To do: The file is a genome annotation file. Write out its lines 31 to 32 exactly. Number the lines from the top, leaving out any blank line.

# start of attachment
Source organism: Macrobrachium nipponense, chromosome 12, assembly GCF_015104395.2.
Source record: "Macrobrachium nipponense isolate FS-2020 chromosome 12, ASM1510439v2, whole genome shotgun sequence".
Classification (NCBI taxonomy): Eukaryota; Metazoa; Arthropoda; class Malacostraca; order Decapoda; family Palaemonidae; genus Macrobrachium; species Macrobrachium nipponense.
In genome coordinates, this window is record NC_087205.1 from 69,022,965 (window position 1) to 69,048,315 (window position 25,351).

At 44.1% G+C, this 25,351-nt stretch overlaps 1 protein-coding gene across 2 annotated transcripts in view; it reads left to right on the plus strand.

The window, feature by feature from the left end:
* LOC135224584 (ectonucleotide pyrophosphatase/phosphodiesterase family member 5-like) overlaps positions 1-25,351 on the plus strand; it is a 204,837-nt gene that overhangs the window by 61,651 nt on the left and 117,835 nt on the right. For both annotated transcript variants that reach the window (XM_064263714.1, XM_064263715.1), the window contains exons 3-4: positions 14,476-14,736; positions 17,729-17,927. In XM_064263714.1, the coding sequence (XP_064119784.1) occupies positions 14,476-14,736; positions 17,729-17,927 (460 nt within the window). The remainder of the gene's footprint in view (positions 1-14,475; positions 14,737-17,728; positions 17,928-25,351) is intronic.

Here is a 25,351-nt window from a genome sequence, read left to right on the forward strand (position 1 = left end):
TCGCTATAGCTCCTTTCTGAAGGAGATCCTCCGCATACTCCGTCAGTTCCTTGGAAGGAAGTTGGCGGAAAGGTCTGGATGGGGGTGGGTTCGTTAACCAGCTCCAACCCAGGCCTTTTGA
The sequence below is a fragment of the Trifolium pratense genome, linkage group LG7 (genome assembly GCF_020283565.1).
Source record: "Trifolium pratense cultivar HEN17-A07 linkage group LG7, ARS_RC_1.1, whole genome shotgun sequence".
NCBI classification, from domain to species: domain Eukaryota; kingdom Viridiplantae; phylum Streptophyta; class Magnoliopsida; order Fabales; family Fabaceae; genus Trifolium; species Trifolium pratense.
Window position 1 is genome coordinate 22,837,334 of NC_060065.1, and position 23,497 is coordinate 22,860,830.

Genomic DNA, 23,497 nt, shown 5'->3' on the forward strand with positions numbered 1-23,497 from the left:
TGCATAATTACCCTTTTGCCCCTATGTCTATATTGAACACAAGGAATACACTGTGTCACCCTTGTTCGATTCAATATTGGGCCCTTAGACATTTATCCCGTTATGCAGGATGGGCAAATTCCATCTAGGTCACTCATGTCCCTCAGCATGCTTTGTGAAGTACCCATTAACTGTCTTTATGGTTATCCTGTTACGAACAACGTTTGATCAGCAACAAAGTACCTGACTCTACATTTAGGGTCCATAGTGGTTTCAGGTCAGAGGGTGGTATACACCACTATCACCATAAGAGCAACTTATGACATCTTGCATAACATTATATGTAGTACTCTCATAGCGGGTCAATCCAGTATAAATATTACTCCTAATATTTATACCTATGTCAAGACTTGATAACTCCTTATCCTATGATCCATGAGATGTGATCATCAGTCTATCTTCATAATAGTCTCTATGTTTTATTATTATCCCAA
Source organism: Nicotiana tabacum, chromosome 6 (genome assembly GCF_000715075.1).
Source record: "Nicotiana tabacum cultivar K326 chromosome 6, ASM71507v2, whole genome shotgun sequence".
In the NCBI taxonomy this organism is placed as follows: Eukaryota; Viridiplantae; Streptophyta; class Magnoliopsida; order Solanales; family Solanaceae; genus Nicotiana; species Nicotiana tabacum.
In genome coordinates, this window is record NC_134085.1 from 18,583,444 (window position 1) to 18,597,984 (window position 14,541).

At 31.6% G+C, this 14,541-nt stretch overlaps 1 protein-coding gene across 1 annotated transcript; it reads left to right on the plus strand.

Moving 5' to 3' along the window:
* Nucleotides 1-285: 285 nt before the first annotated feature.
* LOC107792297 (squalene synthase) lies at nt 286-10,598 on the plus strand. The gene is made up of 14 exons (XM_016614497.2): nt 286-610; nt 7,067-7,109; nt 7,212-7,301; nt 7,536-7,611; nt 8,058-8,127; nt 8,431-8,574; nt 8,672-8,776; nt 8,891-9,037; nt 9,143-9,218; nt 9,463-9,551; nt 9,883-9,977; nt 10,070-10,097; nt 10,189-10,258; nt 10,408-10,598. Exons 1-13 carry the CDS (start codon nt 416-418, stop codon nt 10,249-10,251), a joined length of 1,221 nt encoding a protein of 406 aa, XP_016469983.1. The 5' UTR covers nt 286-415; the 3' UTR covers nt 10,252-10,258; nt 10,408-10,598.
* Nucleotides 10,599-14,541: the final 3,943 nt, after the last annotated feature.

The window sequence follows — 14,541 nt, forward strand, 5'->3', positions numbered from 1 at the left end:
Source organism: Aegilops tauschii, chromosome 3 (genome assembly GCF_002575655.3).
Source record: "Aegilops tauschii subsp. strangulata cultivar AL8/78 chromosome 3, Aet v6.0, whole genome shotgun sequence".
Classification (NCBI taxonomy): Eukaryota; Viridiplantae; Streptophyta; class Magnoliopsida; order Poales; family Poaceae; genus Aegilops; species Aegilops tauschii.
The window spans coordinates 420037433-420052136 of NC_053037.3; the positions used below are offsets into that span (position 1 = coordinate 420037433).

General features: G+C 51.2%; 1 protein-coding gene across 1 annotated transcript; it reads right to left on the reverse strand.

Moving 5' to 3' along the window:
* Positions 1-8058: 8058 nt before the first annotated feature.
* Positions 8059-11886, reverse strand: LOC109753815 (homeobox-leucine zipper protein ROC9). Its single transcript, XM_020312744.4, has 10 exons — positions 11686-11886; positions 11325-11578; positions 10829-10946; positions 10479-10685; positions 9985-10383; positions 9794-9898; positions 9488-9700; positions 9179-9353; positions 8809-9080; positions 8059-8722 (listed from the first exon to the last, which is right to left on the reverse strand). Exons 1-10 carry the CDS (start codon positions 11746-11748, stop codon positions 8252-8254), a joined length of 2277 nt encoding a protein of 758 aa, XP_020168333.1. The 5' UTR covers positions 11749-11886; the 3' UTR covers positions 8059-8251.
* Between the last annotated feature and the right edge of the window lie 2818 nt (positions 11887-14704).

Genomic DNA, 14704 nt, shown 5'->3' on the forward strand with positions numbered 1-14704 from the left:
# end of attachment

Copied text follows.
Moving 5' to 3' along the window:
* Positions 1-8058: 8058 nt before the first annotated feature.